The Japanese retreat has a profound impact on the troops’ morale. One commander later wrote that the order to withdraw had “crushed the spirit of the troops”. “We gathered our weakening strength and quickened our pace of retreat.”
Just over two months since the Japanese South Seas Force landed at Gona, the Kokoda campaign begins in reverse as the Australians begin to push them back towards their beachheads and small groups of Japanese defenders fight desperate rearguard actions against the advancing Australians.
Back at base, troops of 2/14th delighted to hear reports that Capt ‘Ben’ Buckler had reached the American lines at Dorobasolo with his party of 37 men but that he had to leave eight wounded behind and wanted to send a party to find them.
Buckler’s mob has been adrift in the jungle fighting to avoid Jap patrols and to reach their own lines since being separated after the battle for Isurava.
Two battalions from the 2/25th Brigade, the 2/31st and 2/33rd Battalions reoccupy Ioribaiwa, followed the next morning by the young Diggers of the 3rd Militia Battalion. They see no sign of the Japanese.
The fresh Australian troops on the Kokoda Track, Diggers from 25th Brigade, begin their advance from Imita Ridge and are surprised to find the Japanese have abandoned Ioribaiwa.
Patrols from the 2/31st Battalion begin recconnoitreing a path as preparation so the battalion can attack the enemy’s right flank at Ioribaiwa the following day, anticipating stern resistance from the Japanese.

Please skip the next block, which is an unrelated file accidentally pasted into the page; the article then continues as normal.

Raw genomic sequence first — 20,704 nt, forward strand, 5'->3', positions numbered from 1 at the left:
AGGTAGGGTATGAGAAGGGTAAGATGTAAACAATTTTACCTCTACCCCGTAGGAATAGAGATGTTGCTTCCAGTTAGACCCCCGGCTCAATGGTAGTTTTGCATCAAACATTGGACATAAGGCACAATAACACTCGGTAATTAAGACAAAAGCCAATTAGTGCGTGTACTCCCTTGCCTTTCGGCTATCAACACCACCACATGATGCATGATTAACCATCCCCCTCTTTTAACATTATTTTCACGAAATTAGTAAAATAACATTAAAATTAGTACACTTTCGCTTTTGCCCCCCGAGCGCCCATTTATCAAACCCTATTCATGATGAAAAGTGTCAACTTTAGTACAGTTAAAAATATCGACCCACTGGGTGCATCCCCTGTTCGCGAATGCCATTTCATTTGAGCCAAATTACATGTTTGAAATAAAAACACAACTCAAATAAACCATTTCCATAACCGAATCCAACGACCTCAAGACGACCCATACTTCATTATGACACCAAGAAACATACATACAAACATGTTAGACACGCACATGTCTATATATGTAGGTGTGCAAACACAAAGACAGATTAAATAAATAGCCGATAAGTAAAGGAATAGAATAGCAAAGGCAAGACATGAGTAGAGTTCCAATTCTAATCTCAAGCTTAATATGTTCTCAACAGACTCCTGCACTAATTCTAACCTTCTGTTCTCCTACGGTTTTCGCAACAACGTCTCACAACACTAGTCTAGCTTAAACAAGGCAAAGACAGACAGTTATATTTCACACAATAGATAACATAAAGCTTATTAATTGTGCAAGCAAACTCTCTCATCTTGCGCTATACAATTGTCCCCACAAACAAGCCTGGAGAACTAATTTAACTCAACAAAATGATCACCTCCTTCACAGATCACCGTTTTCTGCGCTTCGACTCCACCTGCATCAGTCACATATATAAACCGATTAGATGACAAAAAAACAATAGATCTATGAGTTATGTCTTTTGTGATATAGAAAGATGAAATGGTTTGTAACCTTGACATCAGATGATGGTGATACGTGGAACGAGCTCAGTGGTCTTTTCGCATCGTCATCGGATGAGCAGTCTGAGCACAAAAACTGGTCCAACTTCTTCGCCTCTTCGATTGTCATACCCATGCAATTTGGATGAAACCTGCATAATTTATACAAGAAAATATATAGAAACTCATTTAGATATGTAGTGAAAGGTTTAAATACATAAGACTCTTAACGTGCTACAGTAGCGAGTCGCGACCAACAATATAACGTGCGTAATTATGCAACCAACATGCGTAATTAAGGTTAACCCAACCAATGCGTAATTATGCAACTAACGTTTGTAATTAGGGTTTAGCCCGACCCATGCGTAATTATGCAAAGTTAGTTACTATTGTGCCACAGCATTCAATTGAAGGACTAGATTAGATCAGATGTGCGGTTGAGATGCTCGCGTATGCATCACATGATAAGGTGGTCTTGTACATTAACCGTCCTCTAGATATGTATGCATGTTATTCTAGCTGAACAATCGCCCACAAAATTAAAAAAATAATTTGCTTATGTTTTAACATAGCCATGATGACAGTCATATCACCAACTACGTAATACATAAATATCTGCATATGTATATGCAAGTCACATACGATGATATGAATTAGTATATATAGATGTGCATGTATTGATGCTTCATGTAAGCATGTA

Australian patrols from Imita Ridge fail to find any enemy around the flanks of Ioribaiwa but hear sporadic mortar and automatic weapon fire in the vicinity.
The Australians begin aggressive patrolling from Imita Ridge, clashing with the 3rd Battalion of the Japanese 144th Regiment, who, unknown to the Diggers, are protecting the Japanese withdrawal.
Maroubra Force, the Australian troops now opposing the Japanese, comprises the fresh 25th Brigade, wearing ‘jungle green’ shirts and pants and US-style gaiters. The Diggers are now stronger in numbers and better equipped than any time during the campaign.
The Japanese position throughout the Pacific begins to turn against them: the fighting at Guadalcanal is taking a deadly toll; the Australian defeat of their amphibious landing at Milne Bay ends their plans for an overland advance on Moresby; and the beachheads are under increasing attack from Allied bombers.